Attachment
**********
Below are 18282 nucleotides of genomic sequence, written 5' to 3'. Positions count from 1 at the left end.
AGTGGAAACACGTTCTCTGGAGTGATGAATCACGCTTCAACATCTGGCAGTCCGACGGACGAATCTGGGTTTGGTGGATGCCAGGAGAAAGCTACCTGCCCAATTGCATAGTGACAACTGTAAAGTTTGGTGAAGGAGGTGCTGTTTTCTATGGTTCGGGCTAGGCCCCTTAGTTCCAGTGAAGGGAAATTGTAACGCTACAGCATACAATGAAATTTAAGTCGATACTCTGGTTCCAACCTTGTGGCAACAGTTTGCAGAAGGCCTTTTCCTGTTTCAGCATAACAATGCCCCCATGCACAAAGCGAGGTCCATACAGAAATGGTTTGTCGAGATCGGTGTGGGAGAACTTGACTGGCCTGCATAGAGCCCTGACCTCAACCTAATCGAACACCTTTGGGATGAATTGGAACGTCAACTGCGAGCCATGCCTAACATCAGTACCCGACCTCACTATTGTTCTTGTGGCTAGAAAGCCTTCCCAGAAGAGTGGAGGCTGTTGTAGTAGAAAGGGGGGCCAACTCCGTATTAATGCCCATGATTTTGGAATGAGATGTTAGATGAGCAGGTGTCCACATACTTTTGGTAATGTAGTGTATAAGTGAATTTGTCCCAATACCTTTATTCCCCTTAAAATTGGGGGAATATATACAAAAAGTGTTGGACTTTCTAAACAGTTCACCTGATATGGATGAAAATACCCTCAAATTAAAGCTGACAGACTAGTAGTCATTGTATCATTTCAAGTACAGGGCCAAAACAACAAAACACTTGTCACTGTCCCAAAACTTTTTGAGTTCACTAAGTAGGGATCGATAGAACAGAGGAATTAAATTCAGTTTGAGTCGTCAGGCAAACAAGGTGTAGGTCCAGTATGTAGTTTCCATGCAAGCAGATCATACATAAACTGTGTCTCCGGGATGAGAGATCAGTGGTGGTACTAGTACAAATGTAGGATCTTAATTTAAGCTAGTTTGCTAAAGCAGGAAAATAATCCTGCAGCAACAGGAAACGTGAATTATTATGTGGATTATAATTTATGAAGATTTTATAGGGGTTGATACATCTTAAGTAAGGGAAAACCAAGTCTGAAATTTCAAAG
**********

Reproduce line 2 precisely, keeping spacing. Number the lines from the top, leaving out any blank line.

AGTGGAAACACGTTCTCTGGAGTGATGAATCACGCTTCAACATCTGGCAGTCCGACGGACGAATCTGGGTTTGGTGGATGCCAGGAGAAAGCTACCTGCCCAATTGCATAGTGACAACTGTAAAGTTTGGTGAAGGAGGTGCTGTTTTCTATGGTTCGGGCTAGGCCCCTTAGTTCCAGTGAAGGGAAATTGTAACGCTACAGCATACAATGAAATTTAAGTCGATACTCTGGTTCCAACCTTGTGGCAACAGTTTGCAGAAGGCCTTTTCCTGTTTCAGCATAACAATGCCCCCATGCACAAAGCGAGGTCCATACAGAAATGGTTTGTCGAGATCGGTGTGGGAGAACTTGACTGGCCTGCATAGAGCCCTGACCTCAACCTAATCGAACACCTTTGGGATGAATTGGAACGTCAACTGCGAGCCATGCCTAACATCAGTACCCGACCTCACTATTGTTCTTGTGGCTAGAAAGCCTTCCCAGAAGAGTGGAGGCTGTTGTAGTAGAAAGGGGGGCCAACTCCGTATTAATGCCCATGATTTTGGAATGAGATGTTAGATGAGCAGGTGTCCACATACTTTTGGTAATGTAGTGTATAAGTGAATTTGTCCCAATACCTTTATTCCCCTTAAAATTGGGGGAATATATACAAAAAGTGTTGGACTTTCTAAACAGTTCACCTGATATGGATGAAAATACCCTCAAATTAAAGCTGACAGACTAGTAGTCATTGTATCATTTCAAGTACAGGGCCAAAACAACAAAACACTTGTCACTGTCCCAAAACTTTTTGAGTTCACTAAGTAGGGATCGATAGAACAGAGGAATTAAATTCAGTTTGAGTCGTCAGGCAAACAAGGTGTAGGTCCAGTATGTAGTTTCCATGCAAGCAGATCATACATAAACTGTGTCTCCGGGATGAGAGATCAGTGGTGGTACTAGTACAAATGTAGGATCTTAATTTAAGCTAGTTTGCTAAAGCAGGAAAATAATCCTGCAGCAACAGGAAACGTGAATTATTATGTGGATTATAATTTATGAAGATTTTATAGGGGTTGATACATCTTAAGTAAGGGAAAACCAAGTCTGAAATTTCAAAG